Summer is slowly closing in on Bangalore, and the days are getting hotter. There’s still a nip in the air in the mornings, though, and sometimes in the evenings. I think I should tell you all about the winter-special raw turmeric pickle that I made about a month ago, before winter leaves us once and for all.
Come Pongal, and bunches of raw turmeric start making an appearance in the markets of Bangalore. They play an important role in the Pongal celebrations, tied around the pot in which sakkarai pongal is cooked on the day of the festival. The turmeric makes for a beautiful pickle too, which is believed to generate heat in the body, much needed in the months of winter, and help internal wounds to heal.
I make the raw turmeric pickle the traditional South Indian way, the way it has always been made in our family. I am sure there must be other ways of pickling raw turmeric, but this is the way we have always made it.
Here is how we make the pickle.
Ingredients (makes a small bottle) :
- 100 grams raw turmeric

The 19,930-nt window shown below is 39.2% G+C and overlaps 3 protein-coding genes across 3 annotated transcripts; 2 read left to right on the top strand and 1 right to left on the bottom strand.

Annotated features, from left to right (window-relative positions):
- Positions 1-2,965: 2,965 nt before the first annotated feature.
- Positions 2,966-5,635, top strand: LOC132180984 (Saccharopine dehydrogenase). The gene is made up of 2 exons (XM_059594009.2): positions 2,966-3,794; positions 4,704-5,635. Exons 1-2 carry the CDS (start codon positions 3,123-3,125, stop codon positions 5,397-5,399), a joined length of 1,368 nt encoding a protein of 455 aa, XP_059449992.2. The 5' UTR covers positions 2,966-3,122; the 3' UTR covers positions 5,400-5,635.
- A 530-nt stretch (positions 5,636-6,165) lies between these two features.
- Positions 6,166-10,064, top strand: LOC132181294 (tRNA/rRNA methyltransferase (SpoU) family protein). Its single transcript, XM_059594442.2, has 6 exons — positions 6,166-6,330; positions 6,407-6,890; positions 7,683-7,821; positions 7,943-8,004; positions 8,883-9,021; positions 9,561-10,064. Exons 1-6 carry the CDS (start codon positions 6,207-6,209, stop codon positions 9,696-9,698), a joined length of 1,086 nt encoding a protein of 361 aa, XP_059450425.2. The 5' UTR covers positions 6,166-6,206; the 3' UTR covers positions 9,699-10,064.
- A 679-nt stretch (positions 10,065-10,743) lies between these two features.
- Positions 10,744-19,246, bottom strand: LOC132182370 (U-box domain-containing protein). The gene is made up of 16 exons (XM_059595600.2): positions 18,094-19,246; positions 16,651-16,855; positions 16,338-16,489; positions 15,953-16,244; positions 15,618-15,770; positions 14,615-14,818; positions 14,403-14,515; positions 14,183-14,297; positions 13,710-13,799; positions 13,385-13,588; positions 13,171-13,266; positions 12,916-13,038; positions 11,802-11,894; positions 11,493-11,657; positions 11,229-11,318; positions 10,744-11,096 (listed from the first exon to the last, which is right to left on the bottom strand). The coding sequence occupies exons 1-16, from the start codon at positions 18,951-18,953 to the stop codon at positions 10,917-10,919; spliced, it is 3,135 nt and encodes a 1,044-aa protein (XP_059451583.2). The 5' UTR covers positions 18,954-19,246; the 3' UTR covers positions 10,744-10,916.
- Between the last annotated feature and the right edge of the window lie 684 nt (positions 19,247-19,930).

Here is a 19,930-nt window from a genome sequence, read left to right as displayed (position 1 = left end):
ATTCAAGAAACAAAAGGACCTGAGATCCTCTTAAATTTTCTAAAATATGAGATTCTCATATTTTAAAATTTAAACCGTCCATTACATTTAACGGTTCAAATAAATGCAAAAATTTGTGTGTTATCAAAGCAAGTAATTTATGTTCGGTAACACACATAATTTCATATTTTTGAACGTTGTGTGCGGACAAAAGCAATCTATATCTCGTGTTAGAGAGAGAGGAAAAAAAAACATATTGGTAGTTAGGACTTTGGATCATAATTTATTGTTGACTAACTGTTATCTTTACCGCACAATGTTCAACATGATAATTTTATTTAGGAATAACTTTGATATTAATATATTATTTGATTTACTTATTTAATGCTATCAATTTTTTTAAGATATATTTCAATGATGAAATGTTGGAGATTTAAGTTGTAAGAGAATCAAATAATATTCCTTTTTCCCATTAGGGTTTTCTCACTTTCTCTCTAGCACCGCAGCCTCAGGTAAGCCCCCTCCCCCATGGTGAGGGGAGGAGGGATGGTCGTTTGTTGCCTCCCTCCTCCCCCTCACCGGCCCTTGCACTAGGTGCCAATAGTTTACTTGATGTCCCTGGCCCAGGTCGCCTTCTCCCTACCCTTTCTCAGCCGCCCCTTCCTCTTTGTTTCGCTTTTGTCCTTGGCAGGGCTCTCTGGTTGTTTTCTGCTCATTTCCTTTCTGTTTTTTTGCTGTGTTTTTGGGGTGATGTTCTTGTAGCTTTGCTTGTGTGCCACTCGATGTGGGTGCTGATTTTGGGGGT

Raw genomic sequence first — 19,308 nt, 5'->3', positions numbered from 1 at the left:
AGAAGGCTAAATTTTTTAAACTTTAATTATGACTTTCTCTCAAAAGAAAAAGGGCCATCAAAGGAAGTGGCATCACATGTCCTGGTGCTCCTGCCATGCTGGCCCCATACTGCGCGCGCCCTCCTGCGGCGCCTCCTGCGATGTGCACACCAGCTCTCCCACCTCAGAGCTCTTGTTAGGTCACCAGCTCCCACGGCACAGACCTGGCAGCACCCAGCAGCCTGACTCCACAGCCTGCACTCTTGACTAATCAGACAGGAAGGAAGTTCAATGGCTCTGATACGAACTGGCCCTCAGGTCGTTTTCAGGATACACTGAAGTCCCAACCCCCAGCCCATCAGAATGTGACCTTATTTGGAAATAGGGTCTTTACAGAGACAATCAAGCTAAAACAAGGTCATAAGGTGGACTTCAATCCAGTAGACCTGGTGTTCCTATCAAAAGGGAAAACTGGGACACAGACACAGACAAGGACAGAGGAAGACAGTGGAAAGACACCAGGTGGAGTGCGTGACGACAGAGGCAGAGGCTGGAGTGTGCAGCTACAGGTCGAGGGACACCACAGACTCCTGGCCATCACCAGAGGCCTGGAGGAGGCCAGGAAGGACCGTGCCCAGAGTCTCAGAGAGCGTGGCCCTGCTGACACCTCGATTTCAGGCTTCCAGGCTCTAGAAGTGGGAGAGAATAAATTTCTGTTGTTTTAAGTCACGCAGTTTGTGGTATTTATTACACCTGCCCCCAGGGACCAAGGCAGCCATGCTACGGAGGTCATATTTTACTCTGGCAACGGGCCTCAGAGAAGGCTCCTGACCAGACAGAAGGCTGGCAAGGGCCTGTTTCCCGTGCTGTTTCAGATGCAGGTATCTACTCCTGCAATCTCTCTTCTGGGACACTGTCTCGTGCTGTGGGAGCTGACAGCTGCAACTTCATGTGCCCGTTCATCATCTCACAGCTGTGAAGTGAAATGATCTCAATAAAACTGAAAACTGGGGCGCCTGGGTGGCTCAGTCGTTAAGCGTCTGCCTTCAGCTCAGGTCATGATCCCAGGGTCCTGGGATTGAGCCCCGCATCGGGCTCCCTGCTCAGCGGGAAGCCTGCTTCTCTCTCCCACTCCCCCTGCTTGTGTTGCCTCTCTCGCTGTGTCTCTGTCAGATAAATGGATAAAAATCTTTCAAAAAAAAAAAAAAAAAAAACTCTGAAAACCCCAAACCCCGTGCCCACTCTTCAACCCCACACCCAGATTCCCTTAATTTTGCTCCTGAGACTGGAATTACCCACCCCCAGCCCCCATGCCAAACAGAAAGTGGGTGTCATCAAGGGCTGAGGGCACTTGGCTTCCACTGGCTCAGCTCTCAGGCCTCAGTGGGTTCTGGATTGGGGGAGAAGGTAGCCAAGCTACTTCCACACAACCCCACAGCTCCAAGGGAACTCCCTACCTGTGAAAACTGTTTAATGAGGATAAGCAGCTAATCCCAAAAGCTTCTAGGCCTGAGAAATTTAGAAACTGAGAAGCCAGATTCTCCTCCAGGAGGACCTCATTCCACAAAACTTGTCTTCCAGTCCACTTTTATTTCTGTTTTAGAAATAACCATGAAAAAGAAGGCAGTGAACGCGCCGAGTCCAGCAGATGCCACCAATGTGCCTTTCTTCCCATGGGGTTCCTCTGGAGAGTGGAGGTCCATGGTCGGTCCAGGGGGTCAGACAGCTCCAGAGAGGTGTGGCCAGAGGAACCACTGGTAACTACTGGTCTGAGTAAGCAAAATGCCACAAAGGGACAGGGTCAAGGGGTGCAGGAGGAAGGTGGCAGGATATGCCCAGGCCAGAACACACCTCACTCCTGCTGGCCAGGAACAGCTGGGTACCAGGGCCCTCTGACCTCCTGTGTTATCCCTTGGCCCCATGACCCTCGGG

- Salt to taste
- 2 tablespoons oil
- 2 teaspoons mustard seeds
- A pinch of asafoetida
- Juice of 2 lemons
- 2 green chillies, slit
1. Wash the turmeric roots thoroughly under running water, ensuring that they are completely free of dirt. Pat them dry using a cotton towel. Make sure no moisture remains on the roots.
2. Peel the turmeric and chop it into small pieces.
3. Take the chopped turmeric in a large mixing bowl. Add salt to taste, the slit green chillies, and lemon juice. Keep aside.
4. Heat the oil in a pan, and add the mustard seeds. Let them pop. Switch off the gas, and add the asafoetida. Let it stay in the hot oil for a second, then add all of the seasoning to the other ingredients in the mixing bowl.
5. Mix well. Let the pickle cool down completely, and then transfer it to a clean, dry bottle, preferably glass.
1. The pickle can be stored for 4-5 days at room temperature, slightly longer if refrigerated.
2. Always use a clean, dry spoon to take the pickle out of the bottle.
3. Store the pickle in a cool, dry place, out of direct sunlight.
4. This pickle has a rather strong taste of turmeric, so not everyone might like it. Also, one can eat this pickle only in small quantities, thanks to the strong taste. It makes for a wonderful accompaniment to curd rice.
5. To tone down the strong taste of turmeric, some people pickle it along with mango ginger and raw ginger. I prefer making the turmeric pickle separately, though.
You like? How does your family pickle raw turmeric?